The second aspect, I would question is with regard to control of variables. Again, in his defense Dr. Polk did mention this as an issue, but it is apparent that the 100% group of just 239 horses would have, by way of commercial considerations alone, received greater opportunity to achieve more starts, higher earnings and the like when compared to the other groups. If a mare is imported from North America she is going to be a well bred and/or performed mare because it costs you $20,000 to get her there in the first place. The barrier for entry is reasonably high for the mare to start with which probably puts them at an unnatural advantage.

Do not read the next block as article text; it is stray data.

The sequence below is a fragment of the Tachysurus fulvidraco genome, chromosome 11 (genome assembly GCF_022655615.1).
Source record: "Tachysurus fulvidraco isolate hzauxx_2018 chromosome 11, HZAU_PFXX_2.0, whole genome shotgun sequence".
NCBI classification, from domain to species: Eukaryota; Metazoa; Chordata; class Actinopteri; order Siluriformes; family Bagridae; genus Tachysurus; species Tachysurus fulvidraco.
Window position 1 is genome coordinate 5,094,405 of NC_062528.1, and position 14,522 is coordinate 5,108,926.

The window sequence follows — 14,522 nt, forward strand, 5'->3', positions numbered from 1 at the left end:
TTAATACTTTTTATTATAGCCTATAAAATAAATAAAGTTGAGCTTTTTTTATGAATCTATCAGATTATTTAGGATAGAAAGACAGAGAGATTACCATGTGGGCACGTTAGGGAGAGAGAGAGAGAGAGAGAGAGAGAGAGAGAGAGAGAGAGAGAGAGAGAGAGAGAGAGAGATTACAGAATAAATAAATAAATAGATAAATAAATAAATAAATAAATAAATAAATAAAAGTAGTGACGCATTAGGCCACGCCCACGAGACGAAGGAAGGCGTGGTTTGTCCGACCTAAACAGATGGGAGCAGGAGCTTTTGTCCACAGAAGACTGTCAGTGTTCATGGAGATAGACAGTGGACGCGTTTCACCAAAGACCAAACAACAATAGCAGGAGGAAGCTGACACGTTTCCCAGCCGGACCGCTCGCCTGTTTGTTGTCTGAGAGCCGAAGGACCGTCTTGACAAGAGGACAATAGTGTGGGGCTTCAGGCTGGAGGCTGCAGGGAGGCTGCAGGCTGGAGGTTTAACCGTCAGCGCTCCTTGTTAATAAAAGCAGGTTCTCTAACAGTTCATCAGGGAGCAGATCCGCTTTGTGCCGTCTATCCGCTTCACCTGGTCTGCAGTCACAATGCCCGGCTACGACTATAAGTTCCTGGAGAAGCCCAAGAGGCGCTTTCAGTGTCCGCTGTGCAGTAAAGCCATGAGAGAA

Presume then that she is mated to More Than Ready as an example, so the resultant foal is 100% North American bred. It is a pretty good bet that the foal is going to go to a better trainer, be trained at a better track, receive better veterinary care, and so on, than the average member of the Australian Thoroughbred population which they are comparing them against. Failure to correct for these variables on a population basis looks to potentially be a major shortfall for this study. Equally, in a study by Brandon Velie and colleagues at the University of Sydney on 117,088 horses (now that is a genuine population study) racing in Australia, they found that geldings had significantly longer careers than females and intact males, and females had significantly longer careers than intact males. With such a small group of 239 horses in the 100% North American group, you'd only need a slightly higher proportion of them than normal to be geldings, say 10 extra horses, to make the numbers generated by this study pretty skewed.